So, you probably read this week Sweden will be installing a rating system on whether a movie passes The Bechdel Test. Just in case you’ve been hiding under a rock for the last thirty years, The Bechdel Test refers to the comic strip by Alison Bechdel, Dykes To Watch Out For, where she joked back in the 80s she only watches a film if it “features two women talking to each other about something other than a man.” Thus, The Bechdel Test was born. And here it is:
I’ve had quite a few exchanges over Twitter the past week about this, with several Bang2writers asking me to write about it, so here are my thoughts. And no, the title of this post is not ironic or tongue-in-cheek. I think movies with Bechdel ratings ARE a mistake, however well-meaning and I will endeavour to explain why.
1. Are we really saying male characterisation is “fine” in comparison? Before we go down that road, no I am NOT derailing the conversation with “what about the menz!!” OF COURSE I believe the privileged should not attempt to silence or erase the marginalised … But I DO think it’s interesting how little talk or concern there is about male characterisation, even when considering marginalised male groups.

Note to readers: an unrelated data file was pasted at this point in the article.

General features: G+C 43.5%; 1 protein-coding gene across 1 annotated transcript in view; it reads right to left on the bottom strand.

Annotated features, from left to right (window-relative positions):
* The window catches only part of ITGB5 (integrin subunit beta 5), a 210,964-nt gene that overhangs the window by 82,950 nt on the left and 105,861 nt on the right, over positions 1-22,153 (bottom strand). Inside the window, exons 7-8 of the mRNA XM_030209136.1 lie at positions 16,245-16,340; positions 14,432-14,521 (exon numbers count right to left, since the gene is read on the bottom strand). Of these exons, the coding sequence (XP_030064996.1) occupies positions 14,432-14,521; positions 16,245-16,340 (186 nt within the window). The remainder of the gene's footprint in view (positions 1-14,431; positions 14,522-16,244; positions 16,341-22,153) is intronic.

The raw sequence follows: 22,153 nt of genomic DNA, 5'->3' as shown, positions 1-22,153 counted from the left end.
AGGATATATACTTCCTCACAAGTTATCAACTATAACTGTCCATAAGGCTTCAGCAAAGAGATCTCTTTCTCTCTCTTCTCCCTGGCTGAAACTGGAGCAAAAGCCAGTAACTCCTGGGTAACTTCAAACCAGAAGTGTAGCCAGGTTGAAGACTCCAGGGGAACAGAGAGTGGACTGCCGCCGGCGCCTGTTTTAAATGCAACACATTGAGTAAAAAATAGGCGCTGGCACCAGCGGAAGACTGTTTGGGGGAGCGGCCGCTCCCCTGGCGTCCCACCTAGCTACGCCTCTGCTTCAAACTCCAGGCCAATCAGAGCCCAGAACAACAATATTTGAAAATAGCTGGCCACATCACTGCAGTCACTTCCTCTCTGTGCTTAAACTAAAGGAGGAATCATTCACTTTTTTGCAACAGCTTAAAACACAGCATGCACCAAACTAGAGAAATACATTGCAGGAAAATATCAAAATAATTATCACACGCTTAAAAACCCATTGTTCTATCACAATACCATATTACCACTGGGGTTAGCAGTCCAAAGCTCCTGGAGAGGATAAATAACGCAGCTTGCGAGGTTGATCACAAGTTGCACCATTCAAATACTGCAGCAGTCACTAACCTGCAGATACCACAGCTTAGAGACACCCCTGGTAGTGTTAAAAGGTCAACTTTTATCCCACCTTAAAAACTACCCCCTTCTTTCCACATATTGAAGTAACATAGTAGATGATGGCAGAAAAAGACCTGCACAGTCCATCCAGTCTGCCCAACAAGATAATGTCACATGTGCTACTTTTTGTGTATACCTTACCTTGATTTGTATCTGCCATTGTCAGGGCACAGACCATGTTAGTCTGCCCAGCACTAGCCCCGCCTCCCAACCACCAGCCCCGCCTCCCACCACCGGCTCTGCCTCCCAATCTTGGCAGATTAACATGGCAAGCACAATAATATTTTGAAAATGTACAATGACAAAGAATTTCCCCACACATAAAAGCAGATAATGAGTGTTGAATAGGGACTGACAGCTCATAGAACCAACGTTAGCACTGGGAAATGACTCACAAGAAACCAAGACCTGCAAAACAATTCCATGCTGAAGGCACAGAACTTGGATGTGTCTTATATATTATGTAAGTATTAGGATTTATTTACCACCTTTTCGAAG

So, let’s look at characterisation as a whole. It’s not in doubt that male characterisation as a general rule has more variety at grass roots level than female characterisation; I make this point in detail in my book, Writing And Selling Thriller Screenplays, when I break down all the different types of male characters and contrast them against female characters (and discover the number of female character archetypes and stereotypes are far less in number). As regular Bang2writers know, I’m a dedicated Pinterester (sp?) and some time ago I started a Pinterest board called Girls On Film; more recently, I began a companion board called The Boys Are Back In Town about male characterisation. On both boards, I collect and collate articles about female and male representation in the media: on film, TV, novels, transmedia, photography and so on. And guess what: as I expected, there are LOADS of articles about female representation on the internet. You cannot MOVE for feminist critique; it is literally everywhere. Great!